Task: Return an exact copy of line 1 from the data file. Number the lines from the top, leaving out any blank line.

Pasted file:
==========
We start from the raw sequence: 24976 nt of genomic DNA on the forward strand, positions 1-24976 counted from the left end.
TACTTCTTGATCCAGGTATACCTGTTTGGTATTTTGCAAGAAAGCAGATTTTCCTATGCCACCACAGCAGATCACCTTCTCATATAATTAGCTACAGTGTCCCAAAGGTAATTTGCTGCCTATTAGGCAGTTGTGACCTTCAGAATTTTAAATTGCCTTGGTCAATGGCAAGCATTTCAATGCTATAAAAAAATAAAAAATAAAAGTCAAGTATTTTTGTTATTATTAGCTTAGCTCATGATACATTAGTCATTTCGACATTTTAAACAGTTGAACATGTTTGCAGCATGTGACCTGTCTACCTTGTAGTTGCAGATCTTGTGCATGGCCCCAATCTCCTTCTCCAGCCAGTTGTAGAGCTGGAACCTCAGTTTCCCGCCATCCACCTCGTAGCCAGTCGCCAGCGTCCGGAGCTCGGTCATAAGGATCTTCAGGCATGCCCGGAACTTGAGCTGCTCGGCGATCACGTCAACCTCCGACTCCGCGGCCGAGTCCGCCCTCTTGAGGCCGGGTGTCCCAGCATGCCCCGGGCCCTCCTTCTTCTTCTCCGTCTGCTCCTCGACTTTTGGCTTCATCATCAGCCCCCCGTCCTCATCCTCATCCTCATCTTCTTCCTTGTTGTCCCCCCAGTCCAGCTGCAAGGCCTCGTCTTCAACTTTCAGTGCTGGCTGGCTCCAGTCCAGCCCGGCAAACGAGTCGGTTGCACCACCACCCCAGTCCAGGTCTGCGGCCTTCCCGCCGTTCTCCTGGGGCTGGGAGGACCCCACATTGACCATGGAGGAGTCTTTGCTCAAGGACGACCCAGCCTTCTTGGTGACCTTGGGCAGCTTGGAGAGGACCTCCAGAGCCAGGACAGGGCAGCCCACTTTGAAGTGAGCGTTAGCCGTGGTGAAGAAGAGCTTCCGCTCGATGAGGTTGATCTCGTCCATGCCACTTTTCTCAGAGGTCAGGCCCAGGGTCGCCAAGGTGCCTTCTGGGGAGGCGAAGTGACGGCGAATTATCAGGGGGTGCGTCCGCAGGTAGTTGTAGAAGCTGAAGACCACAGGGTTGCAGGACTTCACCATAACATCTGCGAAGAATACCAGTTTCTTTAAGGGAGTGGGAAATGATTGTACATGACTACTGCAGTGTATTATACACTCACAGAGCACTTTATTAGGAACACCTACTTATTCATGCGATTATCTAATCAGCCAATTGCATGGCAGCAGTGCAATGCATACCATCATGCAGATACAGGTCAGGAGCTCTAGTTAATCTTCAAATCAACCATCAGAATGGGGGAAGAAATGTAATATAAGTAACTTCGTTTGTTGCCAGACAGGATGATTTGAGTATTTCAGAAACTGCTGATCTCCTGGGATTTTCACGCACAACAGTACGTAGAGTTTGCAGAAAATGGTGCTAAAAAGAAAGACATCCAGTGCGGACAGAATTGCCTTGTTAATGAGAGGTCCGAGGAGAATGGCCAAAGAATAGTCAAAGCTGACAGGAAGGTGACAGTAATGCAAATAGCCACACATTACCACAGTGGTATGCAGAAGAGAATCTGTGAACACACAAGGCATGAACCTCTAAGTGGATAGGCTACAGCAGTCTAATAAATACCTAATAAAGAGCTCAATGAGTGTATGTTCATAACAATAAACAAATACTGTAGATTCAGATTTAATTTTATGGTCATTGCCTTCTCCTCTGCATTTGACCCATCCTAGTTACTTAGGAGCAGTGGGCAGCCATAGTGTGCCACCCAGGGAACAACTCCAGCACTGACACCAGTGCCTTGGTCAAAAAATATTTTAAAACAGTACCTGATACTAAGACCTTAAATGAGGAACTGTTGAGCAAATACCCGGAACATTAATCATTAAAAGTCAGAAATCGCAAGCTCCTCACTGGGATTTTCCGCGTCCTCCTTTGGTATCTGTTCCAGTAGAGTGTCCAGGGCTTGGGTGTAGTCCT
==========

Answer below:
We start from the raw sequence: 24976 nt of genomic DNA on the forward strand, positions 1-24976 counted from the left end.